How to reduce your caregiver stress

Monday, 18 July, 2016

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It is important for caregivers to take care of themselves. You cannot provide proper care for your loved one unless you have taken care of yourself first. That can mean de-stressing in various ways, from playing a round of golf to taking a bath, from a vacation to a cup of coffee with a friend, from taking a class once a week to taking 15 minutes a day to meditate. Whatever it is that relaxes and rejuvenates you is what you should purposefully make time for in your busy schedule. Also, eat regular and balanced meals, get enough sleep and don’t drink excessively.

If you are having a hard time with stress and feeling the blues about your loved one, it may be appropriate to see a counselor. This person will listen to you and put your situation into perspective. You are doing a good thing, even if it’s easy to forget on a daily basis. You might also want to join a support group of fellow family caregivers. These people are going through the same emotional and physical roller coaster that you are.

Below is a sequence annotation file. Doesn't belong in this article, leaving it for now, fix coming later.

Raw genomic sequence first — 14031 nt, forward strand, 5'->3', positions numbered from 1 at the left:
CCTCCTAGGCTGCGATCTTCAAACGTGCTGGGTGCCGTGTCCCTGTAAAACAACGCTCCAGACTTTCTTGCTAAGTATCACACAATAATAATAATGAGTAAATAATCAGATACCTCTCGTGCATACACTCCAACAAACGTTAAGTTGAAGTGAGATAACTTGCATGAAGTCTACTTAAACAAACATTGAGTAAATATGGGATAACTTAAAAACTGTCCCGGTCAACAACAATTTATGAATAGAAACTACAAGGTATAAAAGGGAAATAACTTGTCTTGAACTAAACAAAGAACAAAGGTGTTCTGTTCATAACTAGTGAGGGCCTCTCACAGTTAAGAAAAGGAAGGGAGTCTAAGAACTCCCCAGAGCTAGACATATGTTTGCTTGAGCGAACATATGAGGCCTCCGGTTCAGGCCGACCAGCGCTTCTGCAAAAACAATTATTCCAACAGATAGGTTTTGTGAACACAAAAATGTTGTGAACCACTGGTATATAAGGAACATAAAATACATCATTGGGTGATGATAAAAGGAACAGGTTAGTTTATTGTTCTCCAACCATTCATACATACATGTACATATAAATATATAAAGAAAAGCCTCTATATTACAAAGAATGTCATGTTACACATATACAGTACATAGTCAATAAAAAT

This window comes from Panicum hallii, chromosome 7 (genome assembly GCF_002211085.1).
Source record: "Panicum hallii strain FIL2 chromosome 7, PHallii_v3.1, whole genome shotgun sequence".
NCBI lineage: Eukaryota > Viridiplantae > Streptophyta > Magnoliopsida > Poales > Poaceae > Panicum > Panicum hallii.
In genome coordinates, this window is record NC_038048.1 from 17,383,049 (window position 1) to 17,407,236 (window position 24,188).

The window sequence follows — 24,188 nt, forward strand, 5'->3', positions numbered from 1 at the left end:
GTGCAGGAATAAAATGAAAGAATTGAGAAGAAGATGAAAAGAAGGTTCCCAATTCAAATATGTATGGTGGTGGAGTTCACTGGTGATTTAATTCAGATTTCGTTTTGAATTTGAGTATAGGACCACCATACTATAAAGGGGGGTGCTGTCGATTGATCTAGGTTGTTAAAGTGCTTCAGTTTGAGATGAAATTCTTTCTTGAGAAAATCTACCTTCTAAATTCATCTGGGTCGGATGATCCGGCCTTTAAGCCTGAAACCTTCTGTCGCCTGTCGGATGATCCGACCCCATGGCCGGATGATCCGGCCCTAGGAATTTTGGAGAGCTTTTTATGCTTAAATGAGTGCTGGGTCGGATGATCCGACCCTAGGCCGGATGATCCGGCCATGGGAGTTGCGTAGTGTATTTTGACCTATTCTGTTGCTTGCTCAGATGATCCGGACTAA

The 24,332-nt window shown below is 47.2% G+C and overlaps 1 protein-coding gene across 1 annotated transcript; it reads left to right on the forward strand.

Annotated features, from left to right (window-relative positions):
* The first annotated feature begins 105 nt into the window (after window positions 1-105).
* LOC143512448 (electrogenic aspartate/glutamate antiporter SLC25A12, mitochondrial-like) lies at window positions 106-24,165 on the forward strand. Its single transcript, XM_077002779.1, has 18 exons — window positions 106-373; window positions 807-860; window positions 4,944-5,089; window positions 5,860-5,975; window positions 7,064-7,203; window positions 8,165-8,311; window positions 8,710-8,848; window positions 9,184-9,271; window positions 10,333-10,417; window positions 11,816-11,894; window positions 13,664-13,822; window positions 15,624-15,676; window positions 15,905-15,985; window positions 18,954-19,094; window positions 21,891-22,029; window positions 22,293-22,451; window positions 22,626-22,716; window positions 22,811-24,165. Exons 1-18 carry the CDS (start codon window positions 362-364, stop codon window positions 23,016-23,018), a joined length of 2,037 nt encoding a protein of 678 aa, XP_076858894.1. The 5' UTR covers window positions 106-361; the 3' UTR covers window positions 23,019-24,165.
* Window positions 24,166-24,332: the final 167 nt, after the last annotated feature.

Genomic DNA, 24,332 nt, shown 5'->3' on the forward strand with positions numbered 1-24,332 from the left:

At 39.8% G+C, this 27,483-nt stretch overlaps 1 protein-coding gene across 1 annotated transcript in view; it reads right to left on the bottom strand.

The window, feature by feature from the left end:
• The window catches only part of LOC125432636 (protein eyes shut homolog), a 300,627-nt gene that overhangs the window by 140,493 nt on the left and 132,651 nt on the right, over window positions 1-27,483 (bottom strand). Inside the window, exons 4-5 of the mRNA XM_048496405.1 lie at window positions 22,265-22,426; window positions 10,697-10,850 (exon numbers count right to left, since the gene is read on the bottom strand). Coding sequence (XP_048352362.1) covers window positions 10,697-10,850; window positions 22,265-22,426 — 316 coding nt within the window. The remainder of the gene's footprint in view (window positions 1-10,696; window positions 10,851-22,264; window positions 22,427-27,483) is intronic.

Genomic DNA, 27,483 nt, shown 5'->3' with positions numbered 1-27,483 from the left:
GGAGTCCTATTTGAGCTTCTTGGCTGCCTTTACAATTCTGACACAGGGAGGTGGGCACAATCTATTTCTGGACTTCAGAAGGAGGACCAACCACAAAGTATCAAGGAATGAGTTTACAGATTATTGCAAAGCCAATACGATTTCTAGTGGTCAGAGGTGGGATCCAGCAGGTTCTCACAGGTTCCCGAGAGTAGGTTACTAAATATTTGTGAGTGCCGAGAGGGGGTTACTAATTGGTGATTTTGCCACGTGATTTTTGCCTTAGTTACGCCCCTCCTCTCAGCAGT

It may also be beneficial to seek paid help at home. A recent AARP study found that only four in 10 caregivers received paid help in the last 12 months due to the financial burden of these services. Respite care can create the time you need to do something you enjoy and to relax. Make sure to find a caregiver who is insured and bonded from a reputable company that you trust. Right at Home offers respite care and ensures that all caregivers are trained, educated, insured and bonded.

If you experience any of the following, it may be time to seek professional help: problems sleeping, increased or decreased appetite, feeling tired, apathy towards things which used to bring you joy, irritability or anger, sadness and chronic physical aches and pains. Knowing when to seek help is not only good for you, but also for your loved one who depends on you.